We have great equipment, technology and skills in the ED, but it still comes down to the human side, the art of nursing. We never get cards from patients thanking us for the technology; the thank yous are for the kindness, compassion and skill with which the patient’s care was provided.
What is it like to witness so much human suffering?
One never gets used to seeing pain and suffering. Working on those critical patients where every second counts, you’re so in tune with your clinical side along with the rest of the team of nurses and doctors. However, the outcomes are not always what we would like. One never gets used to losing somebody — it doesn’t matter how old or young they are. Every one of us grieves in our own way. Working so closely together in the ED, we understand each other. Often, words aren’t needed. We learn to take some comfort in knowing that we’ve given our very best.
How do you support your new nurses?
We want our new grads to be successful in transitioning into the ED RN role. We have a new grad program that was developed by our phenomenal ED educator that uses didactic and clinical instruction over a period of six months.
The new grads are each assigned to a preceptor RN who teaches, coaches and mentors them. Our preceptors are the best. We all remember that each one of us was in that “new nurse” place at one time in our careers. We need to remember that someone cared enough about giving back to the profession in order to mentor us and sometimes it’s our turn to do the same.
How do you help your nurses recover from the stress and trauma of their work?
Again, each of us has our own way of handling stress. We recently offered debriefing get-togethers after the tragic loss of a child. Our office doors are always open and our home and cell numbers are available to everyone 24/7. Our hospital chaplains always make themselves available to us and there is an Employee Wellbeing Team that provides crisis support wherever there is a need.
Each day, we have huddles in the morning, noon and evening — unless things are “all-hands-on-deck” busy. We do quick updates of important information and then share thank-you letters, comments and kudos for work well done. It is so important to hear the thank yous from our patients for the amazing work that gets done in this ED.
Before breaking to the floor, we share something for which we are all thankful. Then, someone will offer a prayer or blessing and we begin our work. It is wonderful to work in a system like Adventist Health where the spiritual aspect is encouraged.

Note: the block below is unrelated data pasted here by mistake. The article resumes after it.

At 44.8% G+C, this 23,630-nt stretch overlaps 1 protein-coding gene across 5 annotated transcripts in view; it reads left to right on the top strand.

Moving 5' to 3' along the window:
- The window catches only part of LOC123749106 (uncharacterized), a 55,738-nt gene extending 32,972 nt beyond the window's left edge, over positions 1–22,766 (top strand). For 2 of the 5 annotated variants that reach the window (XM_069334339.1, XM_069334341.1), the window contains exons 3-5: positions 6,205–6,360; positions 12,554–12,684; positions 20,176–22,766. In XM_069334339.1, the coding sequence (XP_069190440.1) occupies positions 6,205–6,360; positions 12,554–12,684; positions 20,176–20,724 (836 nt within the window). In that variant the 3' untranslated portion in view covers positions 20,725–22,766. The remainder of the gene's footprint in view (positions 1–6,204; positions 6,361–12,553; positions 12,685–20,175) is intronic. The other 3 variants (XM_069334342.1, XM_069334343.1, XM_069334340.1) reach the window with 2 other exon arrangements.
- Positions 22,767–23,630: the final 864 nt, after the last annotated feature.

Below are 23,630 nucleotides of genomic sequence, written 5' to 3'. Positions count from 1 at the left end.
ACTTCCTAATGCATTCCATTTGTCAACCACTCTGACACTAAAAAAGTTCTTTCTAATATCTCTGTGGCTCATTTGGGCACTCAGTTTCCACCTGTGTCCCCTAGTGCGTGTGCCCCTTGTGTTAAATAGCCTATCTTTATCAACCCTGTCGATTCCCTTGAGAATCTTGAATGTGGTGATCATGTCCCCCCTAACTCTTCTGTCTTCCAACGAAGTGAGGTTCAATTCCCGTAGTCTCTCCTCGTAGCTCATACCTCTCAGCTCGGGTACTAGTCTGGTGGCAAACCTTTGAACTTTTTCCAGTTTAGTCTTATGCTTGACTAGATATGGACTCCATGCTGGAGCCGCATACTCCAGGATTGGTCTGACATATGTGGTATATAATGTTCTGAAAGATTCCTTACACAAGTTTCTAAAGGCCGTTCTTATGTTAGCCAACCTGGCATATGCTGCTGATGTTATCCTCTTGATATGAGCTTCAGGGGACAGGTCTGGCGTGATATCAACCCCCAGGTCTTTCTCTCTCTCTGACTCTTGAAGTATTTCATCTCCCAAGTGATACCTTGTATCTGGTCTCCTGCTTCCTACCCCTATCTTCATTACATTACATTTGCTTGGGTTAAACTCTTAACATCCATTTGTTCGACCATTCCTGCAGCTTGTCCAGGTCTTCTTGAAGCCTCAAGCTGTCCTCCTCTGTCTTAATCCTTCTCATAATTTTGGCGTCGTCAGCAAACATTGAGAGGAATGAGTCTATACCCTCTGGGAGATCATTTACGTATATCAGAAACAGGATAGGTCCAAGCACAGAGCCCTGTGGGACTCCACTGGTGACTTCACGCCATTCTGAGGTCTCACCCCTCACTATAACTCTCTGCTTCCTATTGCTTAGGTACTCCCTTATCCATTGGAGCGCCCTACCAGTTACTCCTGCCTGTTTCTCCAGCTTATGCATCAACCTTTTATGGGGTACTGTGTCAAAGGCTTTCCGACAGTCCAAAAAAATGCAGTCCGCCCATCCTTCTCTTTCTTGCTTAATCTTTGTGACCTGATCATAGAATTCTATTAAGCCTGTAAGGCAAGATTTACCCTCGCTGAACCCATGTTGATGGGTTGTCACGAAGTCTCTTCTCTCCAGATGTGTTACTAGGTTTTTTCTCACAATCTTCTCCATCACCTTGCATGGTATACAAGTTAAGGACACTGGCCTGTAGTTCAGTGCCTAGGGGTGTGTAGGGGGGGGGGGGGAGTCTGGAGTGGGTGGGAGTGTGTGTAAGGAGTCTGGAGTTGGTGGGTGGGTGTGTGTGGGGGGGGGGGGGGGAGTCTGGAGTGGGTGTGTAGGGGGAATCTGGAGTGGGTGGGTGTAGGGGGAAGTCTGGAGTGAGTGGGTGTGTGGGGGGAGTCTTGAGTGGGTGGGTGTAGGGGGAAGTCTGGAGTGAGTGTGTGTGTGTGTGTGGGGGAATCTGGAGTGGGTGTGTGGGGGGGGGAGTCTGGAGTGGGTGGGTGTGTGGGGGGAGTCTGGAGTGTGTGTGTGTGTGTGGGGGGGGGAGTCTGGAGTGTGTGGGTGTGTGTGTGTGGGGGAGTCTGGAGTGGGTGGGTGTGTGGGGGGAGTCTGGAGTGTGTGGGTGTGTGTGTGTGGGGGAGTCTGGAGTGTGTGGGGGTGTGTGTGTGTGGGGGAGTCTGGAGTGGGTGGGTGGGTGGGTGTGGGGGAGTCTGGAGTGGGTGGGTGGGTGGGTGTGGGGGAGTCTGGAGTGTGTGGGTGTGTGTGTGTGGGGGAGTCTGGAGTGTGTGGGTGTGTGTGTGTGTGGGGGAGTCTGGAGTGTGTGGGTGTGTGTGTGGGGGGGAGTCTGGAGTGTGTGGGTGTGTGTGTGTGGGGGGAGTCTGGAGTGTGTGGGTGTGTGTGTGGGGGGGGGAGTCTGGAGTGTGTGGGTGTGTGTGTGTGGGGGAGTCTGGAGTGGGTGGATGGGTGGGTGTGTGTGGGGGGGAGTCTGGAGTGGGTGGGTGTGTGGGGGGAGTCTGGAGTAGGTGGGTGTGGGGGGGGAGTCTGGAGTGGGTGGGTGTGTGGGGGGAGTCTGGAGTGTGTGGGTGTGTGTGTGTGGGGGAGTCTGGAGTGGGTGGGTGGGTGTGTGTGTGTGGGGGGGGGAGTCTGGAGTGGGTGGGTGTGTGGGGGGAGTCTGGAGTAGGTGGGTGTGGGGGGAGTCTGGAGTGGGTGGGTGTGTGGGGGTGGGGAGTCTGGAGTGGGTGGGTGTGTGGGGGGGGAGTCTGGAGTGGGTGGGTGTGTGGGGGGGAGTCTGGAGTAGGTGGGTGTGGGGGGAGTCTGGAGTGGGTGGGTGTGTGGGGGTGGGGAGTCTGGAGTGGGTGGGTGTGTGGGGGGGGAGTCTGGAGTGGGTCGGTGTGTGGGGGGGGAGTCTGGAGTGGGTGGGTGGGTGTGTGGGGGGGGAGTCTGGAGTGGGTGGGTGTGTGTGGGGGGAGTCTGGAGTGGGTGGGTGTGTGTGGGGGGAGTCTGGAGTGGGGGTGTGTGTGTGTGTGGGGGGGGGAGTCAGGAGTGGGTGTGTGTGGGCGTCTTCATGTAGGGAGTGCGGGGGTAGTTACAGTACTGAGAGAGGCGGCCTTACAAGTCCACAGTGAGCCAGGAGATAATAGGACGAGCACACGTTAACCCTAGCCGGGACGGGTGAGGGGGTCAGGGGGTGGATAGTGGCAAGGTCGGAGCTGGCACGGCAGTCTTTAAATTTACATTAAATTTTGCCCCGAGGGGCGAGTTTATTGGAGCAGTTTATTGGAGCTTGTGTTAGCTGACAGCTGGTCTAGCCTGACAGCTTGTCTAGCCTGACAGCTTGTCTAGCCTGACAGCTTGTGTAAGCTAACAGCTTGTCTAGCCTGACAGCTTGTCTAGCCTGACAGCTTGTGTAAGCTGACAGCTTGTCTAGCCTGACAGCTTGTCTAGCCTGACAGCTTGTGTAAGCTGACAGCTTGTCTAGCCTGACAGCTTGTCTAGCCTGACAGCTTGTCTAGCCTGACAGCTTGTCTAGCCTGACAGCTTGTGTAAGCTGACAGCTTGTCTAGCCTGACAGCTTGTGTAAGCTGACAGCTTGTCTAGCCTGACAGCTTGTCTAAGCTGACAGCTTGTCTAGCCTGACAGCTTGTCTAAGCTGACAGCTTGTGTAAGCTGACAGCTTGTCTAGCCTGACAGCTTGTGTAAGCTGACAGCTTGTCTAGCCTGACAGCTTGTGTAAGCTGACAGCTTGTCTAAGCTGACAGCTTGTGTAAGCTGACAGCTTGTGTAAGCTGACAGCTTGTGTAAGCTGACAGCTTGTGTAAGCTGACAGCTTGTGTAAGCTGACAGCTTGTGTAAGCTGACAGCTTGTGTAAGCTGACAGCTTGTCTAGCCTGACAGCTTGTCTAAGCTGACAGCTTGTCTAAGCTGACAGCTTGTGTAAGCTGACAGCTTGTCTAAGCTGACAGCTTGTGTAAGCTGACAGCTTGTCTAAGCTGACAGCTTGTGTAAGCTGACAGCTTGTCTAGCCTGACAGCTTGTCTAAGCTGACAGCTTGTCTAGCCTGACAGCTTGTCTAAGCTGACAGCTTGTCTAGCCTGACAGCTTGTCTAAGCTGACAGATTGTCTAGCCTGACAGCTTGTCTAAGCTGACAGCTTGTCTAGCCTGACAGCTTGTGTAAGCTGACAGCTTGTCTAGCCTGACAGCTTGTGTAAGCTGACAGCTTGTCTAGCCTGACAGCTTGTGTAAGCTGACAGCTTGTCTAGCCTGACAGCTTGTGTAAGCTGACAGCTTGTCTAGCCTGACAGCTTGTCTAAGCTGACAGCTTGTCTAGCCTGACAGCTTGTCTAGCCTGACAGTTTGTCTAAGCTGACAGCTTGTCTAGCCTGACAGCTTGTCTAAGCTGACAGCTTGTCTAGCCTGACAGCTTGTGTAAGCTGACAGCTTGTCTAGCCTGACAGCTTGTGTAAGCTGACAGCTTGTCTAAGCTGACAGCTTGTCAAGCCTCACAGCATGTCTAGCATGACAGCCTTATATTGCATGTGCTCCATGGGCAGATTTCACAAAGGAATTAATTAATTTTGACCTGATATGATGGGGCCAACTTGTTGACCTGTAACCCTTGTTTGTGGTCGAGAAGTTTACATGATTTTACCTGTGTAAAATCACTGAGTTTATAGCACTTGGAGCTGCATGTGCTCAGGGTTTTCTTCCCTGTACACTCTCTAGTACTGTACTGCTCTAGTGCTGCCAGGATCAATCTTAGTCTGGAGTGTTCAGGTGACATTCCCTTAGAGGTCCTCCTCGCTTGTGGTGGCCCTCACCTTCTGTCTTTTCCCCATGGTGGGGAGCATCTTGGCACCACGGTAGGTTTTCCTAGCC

I believe everyone has a spiritual side; it’s not about religion, but what connects us to a higher power, something or someone greater than ourselves. It is part of our healing mission that our work encompasses the physical, mental and spiritual.
What qualities do you look for in your colleagues?
We look for experience, the ability to adapt quickly to change, solid critical thinking and judgment, and being open to learning. We can teach nursing skills, but we can’t teach compassion, kindness and caring.
During interviews, we ask for stories that demonstrate teamwork and how the applicant handled stressful situations with patients or coworkers. Skills are evaluated with clinical scenario presentations.
We look for traits that reflect our core values and mission. We not only want applicants to be a good fit for our department, we want the job to be a good fit for the individual applicant.
You really love what you do, don’t you?
I love what I do because I am passionate about the people I work with every day. I am blessed to be part of this department. We have such a great culture here; we share the good and the bad.
Every day, I see courage, forgiveness, resilience, humor, gentleness and people who truly care — not only for the patients, but for each other as well. It is family like no other.
What are your professional aspirations?
There will come a time for me to seek out a new adventure — I’m not sure where or what — but it will include some type of nursing, perhaps on a volunteer basis. You just don’t stop being a nurse.
Keith Carlson, RN, BSN, CPC, NC-BC, has worked as a nurse since 1996 and has maintained the popular nursing blog Digital Doorway since 2005. He offers expert professional coaching for nurses and nursing students at www.nursekeith.com.
This article is from workingnurse.com.